It is, therefore, a principal object of this invention to provide an improved sacrificial anode arrangement for a marine propulsion unit.
It is a further object of this invention to provide an improved mounting arrangement for a marine propulsion unit sacrificial anode that permits the anode to be easily replaced even when the watercraft and propulsion unit are floating in a body of water.
It is a yet further object of this invention to provide an arrangement for mounting the sacrificial anode of an marine propulsion device in such a way that it can be conveniently removed from above.
In connection with the mounting of either the trim tab and/or the sacrificial anode, threaded fasteners are frequently utilized for this purpose. However, if the threaded fastener is exposed, then it can cause undesirable drag and adversely affect the operation of the propulsion unit.
It is, therefore, a still further object of this invention to provide an improved attachment arrangement for a sacrificial anode and/or trim tab wherein the threaded fastener is not exposed in use, but may be easily replaced.
Normally, the lower unit of marine propulsion units are comprised of a two-part construction, the lower of which may be replaceable and used to permit a common casing to be employed for propulsion units having different capacities. That is, the upper or outer drive shaft housing portion may be common for a variety of propulsion units while the lower unit can be replaced to accommodate varying capacities. With this arrangement, the mounting of the trim tab and associated anode structure can present some difficulties.
It is, therefore, a still further object of this invention to provide an improved lower unit construction embodying a trim tab and sacrificial anode wherein replacement and interchangeability is facilitated.
This invention is adapted to be embodied in a lower unit and sacrificial anode arrangement for a marine propulsion unit. The marine propulsion unit is a comprised of an outer housing portion that operates at least in part below the water level. The outer housing portion provides a trim tab that depends therefrom. A sacrificial anode is juxtaposed to the trim tab. Threaded fastening means accessible from the area of the outer housing portion above the trim tab are provided for detachably connecting at least the sacrificial anode to the outer housing portion.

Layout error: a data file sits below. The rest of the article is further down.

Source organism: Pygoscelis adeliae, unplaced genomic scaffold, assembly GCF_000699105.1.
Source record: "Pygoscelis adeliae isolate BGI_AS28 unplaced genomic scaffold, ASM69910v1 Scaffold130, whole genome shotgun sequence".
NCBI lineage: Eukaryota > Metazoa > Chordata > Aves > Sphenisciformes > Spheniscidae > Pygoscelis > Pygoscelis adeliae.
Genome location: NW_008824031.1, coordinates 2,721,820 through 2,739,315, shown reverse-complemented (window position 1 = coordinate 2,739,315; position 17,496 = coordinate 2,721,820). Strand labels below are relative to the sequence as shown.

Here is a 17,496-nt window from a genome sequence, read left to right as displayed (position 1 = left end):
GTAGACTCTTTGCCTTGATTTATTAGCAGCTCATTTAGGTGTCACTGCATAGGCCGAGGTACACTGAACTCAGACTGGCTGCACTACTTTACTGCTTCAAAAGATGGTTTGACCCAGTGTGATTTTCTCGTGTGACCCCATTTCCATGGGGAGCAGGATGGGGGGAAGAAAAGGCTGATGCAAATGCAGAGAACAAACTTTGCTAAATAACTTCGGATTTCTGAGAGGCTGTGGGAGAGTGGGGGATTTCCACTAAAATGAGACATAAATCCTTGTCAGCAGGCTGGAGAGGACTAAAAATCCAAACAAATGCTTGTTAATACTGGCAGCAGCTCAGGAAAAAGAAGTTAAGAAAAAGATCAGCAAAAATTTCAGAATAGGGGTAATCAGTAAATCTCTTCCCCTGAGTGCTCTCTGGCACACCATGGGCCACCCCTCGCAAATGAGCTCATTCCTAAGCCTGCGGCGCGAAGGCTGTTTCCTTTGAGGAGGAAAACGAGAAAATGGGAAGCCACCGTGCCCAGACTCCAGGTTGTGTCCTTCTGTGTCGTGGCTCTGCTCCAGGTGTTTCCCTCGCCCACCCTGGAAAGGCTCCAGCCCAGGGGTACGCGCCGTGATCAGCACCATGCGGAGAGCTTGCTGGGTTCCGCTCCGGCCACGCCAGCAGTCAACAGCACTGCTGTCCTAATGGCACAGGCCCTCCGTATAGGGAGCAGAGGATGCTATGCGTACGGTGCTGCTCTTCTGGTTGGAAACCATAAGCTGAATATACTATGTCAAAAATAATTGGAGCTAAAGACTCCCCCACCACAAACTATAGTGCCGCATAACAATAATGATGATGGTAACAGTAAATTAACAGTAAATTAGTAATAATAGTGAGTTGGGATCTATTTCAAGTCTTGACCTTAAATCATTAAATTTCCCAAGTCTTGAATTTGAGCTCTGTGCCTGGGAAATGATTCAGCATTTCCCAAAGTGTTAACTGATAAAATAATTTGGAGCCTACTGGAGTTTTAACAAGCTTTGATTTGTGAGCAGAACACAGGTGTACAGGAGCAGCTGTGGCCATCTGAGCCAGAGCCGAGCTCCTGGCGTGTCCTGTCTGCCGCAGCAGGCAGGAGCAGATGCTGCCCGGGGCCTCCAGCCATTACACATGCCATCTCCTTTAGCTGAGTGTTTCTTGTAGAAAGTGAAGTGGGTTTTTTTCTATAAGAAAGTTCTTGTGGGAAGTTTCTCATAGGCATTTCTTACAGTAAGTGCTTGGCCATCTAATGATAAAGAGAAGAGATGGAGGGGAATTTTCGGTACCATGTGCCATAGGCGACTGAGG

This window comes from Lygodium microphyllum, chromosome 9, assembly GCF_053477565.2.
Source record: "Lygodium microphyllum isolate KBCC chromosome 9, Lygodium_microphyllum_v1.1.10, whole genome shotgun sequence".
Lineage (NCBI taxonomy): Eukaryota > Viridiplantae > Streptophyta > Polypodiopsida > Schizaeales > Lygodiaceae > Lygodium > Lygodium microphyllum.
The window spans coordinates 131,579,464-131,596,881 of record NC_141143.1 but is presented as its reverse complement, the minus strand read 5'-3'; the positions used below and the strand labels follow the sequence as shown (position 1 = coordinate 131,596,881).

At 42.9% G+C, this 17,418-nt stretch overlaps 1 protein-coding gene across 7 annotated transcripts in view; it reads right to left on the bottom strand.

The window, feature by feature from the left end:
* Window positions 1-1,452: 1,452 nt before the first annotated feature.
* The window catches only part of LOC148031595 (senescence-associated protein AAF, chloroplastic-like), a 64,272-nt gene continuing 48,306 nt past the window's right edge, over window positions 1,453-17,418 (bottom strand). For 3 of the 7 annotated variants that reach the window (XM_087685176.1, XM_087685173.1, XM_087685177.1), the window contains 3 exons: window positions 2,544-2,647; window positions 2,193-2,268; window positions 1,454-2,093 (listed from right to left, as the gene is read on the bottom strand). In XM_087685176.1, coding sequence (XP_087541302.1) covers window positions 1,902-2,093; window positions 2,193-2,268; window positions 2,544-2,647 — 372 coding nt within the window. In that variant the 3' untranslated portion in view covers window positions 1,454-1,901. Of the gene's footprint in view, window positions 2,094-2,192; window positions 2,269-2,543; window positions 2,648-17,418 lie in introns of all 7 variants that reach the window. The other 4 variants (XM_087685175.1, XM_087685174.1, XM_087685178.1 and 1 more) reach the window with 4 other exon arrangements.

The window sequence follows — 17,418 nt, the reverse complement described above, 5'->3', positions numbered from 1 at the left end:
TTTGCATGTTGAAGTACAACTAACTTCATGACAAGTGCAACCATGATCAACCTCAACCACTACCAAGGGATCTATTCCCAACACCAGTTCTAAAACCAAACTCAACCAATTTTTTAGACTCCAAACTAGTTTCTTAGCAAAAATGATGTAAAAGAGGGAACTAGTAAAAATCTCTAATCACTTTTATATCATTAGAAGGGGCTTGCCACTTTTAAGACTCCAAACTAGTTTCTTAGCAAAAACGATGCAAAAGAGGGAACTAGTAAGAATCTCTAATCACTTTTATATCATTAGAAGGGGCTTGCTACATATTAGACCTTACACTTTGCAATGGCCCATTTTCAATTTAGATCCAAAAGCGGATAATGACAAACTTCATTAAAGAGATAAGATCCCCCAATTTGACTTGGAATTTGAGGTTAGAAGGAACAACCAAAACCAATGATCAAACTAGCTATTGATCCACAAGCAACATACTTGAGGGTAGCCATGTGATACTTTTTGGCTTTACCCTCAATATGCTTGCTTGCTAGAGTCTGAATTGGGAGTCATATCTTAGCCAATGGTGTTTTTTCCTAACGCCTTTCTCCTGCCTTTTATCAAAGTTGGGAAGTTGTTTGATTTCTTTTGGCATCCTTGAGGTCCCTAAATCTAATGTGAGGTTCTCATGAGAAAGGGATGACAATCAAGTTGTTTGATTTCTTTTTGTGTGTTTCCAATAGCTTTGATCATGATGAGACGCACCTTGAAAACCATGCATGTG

FIG. 1 is a side elevational view of a marine propulsion unit and accompanying watercraft, shown partially and in phantom, constructed in accordance with an embodiment of the invention.
FIG. 2 is an enlarged cross-sectional view of the lower unit portion showing the trim tab, sacrificial anode and attachment therebetween.
FIG. 3 is a cross-sectional view taken along the line 3--3 of FIG. 2.
FIG. 4 is a cross-sectional view taken along the line 4--4 of FIG. 3.
FIG. 5 is a cross-sectional view, in part similar to FIG. 2, and shows another embodiment of the invention.
Referring now in detail to the drawings and first to the embodiment of FIGS. 1 through 4 and initially to FIG. 1, an outboard motor constructed in accordance with an embodiment of the invention is identified generally by the reference numeral 11. The outboard motor 11 is attached to a transom 12 of an associated watercraft 13 which are shown partially and in phantom. Although the invention is described in conjunction with an outboard motor, it will be readily apparent to those skilled in the art that the invention may be equally as well practiced with the outboard drive portion of an inboard-outboard drive. Such units are referred to generically as "outboard drives" or "marine" propulsion units in the specification and claims hereof.